Stay tuned for part two!






Kyoto day three

Day three in Kyoto (December 27).  This was planned to be around Kiyomizudera and the Higashiyama area.

Kiyomizudera is a big temple complex, around a spring of holy water.  It’s up the side of a hill, and I have a very specific route relating to visiting it.

So we caught the bus out there, and got off at the appropriate stop.  Because it is near the top of a hill and the streets are morrow, buses don’t actually get that close.  You have to walk up a steep hill. Some pictures from the walk.

An apartment building, a bit more decorative than usual.

This gives an idea of the steepness of the hill.

Old shop with kids stuff outside. Backyards are not a thing in old Japanese houses.

The area is known for its ceramics.

There were a lot of souvenir shops on this road, and there were even more on the road we went down the hill on.

The temple itself was quite busy, it was a Saturday and the end of the year.  There were a lot of couples in kimonos, which was interesting.  When I lived here it was rare to see men in kimono, and it would usually be in summer, where they wore yukata. It was also not so common to see younger women in kimono- yukata were common, and you would see kimono for the celebration of 20, or at New Years, but there were quite a few.  Kimono are expensive- a proper one, with all the accoutrements will cost into the thousands.  By contrast, Uniqlo sold a yukata set (yukata, obi and hand bag) for about $50 when I was here and you could buy a higher end one for about $100-$150.  Yukata are cotton, they are summer only, and onsens.  Proper kimono are silk, and need more accessories.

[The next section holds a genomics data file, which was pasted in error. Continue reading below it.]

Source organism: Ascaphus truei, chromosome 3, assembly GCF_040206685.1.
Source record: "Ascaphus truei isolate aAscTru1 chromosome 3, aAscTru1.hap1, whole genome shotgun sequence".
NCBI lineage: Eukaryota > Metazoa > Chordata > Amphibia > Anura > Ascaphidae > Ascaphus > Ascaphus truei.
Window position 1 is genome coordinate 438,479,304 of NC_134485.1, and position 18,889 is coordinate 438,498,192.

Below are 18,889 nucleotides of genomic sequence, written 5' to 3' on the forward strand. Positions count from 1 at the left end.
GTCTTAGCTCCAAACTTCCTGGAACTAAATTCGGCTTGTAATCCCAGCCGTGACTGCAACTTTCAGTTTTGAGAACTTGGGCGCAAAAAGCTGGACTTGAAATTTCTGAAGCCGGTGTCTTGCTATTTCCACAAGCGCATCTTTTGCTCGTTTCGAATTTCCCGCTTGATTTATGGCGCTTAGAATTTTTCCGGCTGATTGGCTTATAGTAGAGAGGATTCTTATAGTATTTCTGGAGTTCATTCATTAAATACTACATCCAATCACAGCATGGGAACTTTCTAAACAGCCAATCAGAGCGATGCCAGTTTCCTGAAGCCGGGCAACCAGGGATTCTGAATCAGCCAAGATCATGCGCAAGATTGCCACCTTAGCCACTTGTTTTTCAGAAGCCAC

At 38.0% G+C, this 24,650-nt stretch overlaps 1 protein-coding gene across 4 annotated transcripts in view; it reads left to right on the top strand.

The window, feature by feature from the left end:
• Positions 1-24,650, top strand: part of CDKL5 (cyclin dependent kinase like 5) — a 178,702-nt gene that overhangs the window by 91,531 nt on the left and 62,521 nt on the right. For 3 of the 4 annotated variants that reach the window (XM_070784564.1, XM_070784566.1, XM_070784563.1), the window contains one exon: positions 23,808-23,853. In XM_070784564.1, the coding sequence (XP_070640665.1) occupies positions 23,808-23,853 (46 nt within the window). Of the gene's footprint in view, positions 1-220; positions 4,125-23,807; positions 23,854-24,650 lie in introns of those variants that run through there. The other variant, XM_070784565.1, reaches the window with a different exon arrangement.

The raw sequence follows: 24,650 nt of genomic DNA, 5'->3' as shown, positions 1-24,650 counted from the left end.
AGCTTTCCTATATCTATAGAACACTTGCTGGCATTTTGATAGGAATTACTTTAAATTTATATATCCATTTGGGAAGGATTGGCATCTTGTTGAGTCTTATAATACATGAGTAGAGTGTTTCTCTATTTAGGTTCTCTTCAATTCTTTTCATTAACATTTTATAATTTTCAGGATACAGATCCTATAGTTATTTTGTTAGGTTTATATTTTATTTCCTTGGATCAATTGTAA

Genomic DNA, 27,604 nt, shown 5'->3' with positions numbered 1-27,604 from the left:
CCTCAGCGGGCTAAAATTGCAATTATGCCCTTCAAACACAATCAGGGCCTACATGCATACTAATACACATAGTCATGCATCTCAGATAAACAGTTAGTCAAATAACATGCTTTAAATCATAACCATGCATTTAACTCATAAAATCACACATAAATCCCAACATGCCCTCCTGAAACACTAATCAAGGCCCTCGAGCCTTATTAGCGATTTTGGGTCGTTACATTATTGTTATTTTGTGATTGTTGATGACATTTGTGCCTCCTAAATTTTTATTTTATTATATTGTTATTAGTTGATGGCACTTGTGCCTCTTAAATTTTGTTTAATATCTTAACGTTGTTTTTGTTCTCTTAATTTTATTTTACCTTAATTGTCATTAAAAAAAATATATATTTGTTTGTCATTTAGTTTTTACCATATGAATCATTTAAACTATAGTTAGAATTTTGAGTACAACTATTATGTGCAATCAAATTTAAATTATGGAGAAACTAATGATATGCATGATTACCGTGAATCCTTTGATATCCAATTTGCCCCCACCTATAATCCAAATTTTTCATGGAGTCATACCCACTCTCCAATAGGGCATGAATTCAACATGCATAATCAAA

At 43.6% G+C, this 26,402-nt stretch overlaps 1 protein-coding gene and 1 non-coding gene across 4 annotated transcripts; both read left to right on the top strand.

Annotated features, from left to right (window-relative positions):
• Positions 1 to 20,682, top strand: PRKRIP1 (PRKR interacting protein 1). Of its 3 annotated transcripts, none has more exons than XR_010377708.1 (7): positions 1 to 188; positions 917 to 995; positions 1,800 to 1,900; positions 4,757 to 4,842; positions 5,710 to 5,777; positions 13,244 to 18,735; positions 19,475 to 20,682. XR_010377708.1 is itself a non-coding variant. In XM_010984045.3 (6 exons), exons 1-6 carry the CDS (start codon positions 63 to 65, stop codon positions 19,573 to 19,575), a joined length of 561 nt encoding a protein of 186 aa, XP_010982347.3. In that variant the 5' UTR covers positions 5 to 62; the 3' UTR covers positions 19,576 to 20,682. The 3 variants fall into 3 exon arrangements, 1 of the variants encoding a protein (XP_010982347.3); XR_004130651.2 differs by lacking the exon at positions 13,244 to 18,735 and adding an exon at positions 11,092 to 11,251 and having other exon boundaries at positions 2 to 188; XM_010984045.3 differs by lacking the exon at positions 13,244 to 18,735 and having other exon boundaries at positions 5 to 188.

But we also saw a lot of ads for kimono rental and I suspect that is why we saw so many in kimono in Kyoto- rented as a couple for the day.

Kiyomizudera is a lovely temple, but part of it is undergoing reconstruction, and was covered in scaffolding and tarps. So I don’t have pictures of the bits I like.  There are a number of different shrines around the temple grounds, including one to help you find love!  There is also a place where you can drink the no longer holy water.  The temple was founded for its access to its holy water, but at some point in the 20th century the government decided that declaring water to be holy was not to be done, so it is no longer holy.

Anyway, there is a spot where it falls over a ledge, and you can stick long handled cups out to drink it.  We have one this in the past, and even bought the special plastic cups to commemorate (rather than use the shared metal ones). G was looking forward to new cups, but it was not to be.  As we were coming down the steps we notified the line for the water was no longer as organised, and then we noticed no cup selling stall! No idea why.  So the theme of this holiday “not quite what we were expecting” is well established.

So we have some pictures from the temple and grounds.  And a comment on selfie sticks.  Sure they sound silly, but there were so many people using them in japan- not to take a selfie of their new makeup or to pull duck face, but to capture a picture with a friend.  Ten years ago, where I lived here, it was very common for strangers to ask you to take a photo, or to be able to easily grab a person to take a photo of you and your party. Not so much anymore- selfie sticks have replaced interaction.